If you share a Netflix account with your parents, or a sibling, or the uncle of a friend you roomed with in college, be aware: Those days could be numbered.

That’s because the streaming giant is testing a new feature that forces users to prove that they actually pay for the Netflix account they watch stuff on. Users selected for this test get a pop-up screen saying “If you don’t live with the owner of this account, you need your own account to keep watching.” They then have to prove it’s their account via a verification code sent over email or text message.

You can see what the message looks like below:

A Netflix spokesperson confirmed the new feature to CNN, saying in a statement that “this test is designed to help ensure that people using Netflix accounts are authorized to do so.” If you read the fine print on your Netflix account, it says that accounts “may not be shared with individuals beyond your household.” In practice, many people share their passwords to their family and beyond. (Not that I, uh, have ever, uh, done, uh, that.)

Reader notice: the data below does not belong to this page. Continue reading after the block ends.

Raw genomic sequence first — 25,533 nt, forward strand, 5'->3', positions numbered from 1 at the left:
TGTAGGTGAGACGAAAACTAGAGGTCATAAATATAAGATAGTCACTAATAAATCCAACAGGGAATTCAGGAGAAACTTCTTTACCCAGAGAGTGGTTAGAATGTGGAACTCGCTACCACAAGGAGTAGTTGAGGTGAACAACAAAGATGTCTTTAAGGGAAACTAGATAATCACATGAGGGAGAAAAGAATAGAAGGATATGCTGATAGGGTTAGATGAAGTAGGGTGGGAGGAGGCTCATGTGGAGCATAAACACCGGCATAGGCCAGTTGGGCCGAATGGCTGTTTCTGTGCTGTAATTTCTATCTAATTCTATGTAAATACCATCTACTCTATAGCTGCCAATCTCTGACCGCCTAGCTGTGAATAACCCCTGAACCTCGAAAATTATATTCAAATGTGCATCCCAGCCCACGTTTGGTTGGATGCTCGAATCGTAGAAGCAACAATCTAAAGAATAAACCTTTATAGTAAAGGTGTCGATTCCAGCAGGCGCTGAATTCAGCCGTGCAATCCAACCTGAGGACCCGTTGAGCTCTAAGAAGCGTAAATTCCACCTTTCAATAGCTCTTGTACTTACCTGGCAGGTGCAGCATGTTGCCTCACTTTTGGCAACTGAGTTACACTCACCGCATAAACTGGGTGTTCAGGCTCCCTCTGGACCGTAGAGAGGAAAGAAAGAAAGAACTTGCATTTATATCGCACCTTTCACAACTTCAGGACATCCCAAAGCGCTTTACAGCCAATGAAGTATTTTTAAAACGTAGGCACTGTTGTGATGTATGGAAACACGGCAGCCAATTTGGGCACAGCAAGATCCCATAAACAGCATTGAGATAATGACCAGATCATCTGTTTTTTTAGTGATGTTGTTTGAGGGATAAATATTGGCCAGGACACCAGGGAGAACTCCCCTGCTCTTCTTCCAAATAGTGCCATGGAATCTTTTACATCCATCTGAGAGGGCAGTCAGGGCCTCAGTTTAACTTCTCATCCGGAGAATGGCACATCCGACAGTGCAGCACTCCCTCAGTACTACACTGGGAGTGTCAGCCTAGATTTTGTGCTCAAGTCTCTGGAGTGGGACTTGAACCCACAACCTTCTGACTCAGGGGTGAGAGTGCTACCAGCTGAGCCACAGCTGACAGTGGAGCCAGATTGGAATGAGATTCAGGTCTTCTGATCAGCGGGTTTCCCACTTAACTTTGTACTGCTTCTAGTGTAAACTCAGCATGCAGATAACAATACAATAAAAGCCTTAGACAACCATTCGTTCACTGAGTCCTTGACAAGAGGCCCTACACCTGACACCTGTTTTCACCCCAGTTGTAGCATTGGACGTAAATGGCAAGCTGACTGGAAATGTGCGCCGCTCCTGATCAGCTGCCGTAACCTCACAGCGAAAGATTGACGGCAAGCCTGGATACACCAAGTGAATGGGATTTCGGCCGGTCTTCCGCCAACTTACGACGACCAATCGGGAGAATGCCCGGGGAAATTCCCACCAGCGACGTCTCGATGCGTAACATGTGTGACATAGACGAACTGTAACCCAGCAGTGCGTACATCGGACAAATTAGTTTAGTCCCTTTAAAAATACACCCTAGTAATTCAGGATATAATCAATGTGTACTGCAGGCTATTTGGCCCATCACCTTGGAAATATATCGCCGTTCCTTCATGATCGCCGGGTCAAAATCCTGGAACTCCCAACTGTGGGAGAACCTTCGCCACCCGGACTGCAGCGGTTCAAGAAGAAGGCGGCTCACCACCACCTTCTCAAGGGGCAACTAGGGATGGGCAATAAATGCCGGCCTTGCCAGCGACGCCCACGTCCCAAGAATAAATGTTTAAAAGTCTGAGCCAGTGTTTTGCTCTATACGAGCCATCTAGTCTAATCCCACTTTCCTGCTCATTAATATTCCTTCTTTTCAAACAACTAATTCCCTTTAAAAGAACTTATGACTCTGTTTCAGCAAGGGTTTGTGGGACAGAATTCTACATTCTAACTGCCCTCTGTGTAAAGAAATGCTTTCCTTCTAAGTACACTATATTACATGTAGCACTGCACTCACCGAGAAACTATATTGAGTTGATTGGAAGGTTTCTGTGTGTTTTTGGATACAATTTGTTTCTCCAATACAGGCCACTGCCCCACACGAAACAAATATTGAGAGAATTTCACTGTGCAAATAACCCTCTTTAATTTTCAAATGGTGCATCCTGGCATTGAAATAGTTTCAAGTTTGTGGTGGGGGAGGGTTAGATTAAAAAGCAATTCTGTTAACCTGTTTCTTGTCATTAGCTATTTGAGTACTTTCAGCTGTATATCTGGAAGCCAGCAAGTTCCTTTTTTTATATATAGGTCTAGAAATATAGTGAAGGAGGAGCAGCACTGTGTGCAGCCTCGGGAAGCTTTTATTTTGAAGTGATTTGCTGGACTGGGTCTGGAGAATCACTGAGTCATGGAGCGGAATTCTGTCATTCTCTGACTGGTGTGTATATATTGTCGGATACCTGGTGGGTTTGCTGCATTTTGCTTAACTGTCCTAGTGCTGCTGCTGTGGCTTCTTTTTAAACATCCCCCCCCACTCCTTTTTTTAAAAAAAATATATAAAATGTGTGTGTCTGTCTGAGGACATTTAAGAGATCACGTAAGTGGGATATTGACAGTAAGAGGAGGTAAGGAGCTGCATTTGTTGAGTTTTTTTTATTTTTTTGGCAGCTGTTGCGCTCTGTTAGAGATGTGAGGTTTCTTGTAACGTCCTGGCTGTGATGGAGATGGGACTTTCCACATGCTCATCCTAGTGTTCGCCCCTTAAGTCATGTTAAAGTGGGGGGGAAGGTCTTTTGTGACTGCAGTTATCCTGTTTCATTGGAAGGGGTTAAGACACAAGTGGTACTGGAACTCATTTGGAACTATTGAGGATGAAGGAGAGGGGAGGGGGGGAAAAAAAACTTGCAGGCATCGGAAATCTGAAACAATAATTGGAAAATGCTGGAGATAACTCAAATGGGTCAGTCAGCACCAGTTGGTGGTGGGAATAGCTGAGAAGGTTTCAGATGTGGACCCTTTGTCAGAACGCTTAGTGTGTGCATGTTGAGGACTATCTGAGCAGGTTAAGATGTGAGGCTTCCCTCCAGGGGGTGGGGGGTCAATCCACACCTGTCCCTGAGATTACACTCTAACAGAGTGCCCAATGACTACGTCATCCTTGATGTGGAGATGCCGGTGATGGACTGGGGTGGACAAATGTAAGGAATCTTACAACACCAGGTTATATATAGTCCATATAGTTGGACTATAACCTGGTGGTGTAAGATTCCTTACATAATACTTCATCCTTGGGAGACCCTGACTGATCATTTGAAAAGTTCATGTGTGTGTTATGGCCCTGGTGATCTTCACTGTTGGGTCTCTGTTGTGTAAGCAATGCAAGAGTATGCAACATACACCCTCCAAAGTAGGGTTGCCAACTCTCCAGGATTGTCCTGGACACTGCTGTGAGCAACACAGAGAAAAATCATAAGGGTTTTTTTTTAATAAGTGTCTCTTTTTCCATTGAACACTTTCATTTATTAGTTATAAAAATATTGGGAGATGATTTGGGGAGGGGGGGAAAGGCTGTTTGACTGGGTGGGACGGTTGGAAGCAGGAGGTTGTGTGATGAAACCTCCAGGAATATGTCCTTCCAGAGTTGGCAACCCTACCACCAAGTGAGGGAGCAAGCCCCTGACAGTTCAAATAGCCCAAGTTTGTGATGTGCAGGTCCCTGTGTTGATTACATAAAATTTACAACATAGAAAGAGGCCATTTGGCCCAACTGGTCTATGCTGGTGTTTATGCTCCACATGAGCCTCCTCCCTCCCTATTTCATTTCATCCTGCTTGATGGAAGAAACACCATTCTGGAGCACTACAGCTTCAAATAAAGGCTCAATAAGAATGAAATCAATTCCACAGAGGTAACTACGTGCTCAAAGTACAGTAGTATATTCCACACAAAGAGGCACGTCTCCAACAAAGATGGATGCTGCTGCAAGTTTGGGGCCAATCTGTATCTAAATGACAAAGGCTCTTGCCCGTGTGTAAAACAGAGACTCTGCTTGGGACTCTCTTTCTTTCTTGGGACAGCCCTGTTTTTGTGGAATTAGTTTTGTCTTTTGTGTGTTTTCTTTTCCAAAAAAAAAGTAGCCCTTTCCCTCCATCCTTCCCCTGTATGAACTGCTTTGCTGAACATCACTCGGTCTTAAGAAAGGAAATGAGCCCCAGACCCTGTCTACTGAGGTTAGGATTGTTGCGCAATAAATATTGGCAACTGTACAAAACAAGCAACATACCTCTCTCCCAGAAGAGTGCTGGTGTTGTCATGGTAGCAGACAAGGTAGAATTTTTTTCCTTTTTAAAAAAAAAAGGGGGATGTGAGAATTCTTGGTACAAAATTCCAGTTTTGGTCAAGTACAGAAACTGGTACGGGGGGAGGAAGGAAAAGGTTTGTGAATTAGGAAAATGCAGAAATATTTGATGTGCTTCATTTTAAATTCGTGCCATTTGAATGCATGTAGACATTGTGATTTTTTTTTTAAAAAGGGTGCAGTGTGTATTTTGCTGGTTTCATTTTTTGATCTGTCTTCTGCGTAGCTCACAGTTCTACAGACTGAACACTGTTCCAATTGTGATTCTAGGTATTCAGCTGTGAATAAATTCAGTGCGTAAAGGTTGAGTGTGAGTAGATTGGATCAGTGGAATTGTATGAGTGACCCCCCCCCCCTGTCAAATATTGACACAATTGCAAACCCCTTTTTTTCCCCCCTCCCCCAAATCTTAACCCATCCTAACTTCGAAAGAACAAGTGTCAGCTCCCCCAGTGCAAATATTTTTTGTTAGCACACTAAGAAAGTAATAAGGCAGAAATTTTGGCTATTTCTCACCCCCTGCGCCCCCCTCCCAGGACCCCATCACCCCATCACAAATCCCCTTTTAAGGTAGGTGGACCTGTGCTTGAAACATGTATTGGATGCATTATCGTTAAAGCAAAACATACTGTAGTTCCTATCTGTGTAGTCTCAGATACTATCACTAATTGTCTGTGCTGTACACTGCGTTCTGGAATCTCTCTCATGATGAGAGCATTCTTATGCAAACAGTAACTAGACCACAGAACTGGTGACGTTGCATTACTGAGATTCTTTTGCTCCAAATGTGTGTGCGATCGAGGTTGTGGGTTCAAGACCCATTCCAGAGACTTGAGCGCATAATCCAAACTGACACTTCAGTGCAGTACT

Until now, Netflix has rarely cracked down on the practice. In the past, Netflix CEO Reed Hastings had said “password sharing is something you have to learn to live with, because there’s so much legitimate password sharing.” Now it seems as if the company’s stance has changed. And since it can cost at least $8.99 a month for a basic subscription, or up to $17.99 a month for a premium one that allows you to watch on four screens at once, that could be a costly decision for a lot of people.

Gallery — The Best Netflix Movies of 2020:

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